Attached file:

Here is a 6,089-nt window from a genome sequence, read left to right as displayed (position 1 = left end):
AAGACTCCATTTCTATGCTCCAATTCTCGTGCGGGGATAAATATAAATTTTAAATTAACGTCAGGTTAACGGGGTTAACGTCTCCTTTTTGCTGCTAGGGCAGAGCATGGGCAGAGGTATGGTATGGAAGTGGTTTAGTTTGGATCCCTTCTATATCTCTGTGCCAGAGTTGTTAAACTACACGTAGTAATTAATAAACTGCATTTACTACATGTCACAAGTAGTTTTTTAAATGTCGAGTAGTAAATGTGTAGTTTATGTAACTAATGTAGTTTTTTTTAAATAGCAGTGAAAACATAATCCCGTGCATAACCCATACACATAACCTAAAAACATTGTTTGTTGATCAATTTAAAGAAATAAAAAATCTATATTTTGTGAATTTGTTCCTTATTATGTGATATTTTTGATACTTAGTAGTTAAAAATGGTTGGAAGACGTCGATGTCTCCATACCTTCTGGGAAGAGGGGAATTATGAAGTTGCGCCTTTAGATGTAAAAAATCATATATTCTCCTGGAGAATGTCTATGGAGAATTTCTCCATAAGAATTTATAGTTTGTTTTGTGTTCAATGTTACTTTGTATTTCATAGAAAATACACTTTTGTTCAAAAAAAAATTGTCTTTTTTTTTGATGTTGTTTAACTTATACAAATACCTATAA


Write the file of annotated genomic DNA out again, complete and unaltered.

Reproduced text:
Here is a 6,089-nt window from a genome sequence, read left to right as displayed (position 1 = left end):
AAGACTCCATTTCTATGCTCCAATTCTCGTGCGGGGATAAATATAAATTTTAAATTAACGTCAGGTTAACGGGGTTAACGTCTCCTTTTTGCTGCTAGGGCAGAGCATGGGCAGAGGTATGGTATGGAAGTGGTTTAGTTTGGATCCCTTCTATATCTCTGTGCCAGAGTTGTTAAACTACACGTAGTAATTAATAAACTGCATTTACTACATGTCACAAGTAGTTTTTTAAATGTCGAGTAGTAAATGTGTAGTTTATGTAACTAATGTAGTTTTTTTTAAATAGCAGTGAAAACATAATCCCGTGCATAACCCATACACATAACCTAAAAACATTGTTTGTTGATCAATTTAAAGAAATAAAAAATCTATATTTTGTGAATTTGTTCCTTATTATGTGATATTTTTGATACTTAGTAGTTAAAAATGGTTGGAAGACGTCGATGTCTCCATACCTTCTGGGAAGAGGGGAATTATGAAGTTGCGCCTTTAGATGTAAAAAATCATATATTCTCCTGGAGAATGTCTATGGAGAATTTCTCCATAAGAATTTATAGTTTGTTTTGTGTTCAATGTTACTTTGTATTTCATAGAAAATACACTTTTGTTCAAAAAAAAATTGTCTTTTTTTTTGATGTTGTTTAACTTATACAAATACCTATAA